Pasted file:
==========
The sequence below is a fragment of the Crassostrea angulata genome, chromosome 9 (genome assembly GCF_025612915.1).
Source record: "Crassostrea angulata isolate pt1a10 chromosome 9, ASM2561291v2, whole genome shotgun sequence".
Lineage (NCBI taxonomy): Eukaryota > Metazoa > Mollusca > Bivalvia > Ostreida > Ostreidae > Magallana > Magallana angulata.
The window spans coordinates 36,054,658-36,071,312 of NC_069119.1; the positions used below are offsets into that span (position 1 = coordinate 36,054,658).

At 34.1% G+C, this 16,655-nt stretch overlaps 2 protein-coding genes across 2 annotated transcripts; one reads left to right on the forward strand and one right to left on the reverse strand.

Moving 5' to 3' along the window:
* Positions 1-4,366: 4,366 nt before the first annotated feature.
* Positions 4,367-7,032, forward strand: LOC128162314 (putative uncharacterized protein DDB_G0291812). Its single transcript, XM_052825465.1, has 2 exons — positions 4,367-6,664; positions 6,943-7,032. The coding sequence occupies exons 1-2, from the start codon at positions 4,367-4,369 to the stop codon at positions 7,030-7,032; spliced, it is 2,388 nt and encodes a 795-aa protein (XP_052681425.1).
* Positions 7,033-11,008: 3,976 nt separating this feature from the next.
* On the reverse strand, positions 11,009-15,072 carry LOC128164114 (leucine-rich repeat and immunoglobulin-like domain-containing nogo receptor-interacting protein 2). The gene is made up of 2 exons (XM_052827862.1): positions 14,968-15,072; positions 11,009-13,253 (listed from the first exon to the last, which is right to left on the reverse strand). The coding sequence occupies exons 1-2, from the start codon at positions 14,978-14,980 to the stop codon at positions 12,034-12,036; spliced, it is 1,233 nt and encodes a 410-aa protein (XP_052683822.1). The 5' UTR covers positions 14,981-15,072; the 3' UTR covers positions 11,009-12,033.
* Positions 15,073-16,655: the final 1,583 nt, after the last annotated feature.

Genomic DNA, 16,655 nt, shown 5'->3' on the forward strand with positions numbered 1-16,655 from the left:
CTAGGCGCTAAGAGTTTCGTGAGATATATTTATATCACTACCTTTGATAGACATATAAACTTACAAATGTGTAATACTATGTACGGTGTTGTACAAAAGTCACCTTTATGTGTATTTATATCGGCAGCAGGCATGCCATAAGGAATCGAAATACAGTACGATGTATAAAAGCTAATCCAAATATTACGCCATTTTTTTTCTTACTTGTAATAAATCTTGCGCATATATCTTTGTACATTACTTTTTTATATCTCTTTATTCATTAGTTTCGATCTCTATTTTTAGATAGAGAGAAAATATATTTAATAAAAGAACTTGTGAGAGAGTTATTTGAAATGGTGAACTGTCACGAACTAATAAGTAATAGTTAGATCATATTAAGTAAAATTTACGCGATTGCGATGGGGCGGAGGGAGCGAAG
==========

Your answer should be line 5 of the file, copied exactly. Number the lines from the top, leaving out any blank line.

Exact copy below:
At 34.1% G+C, this 16,655-nt stretch overlaps 2 protein-coding genes across 2 annotated transcripts; one reads left to right on the forward strand and one right to left on the reverse strand.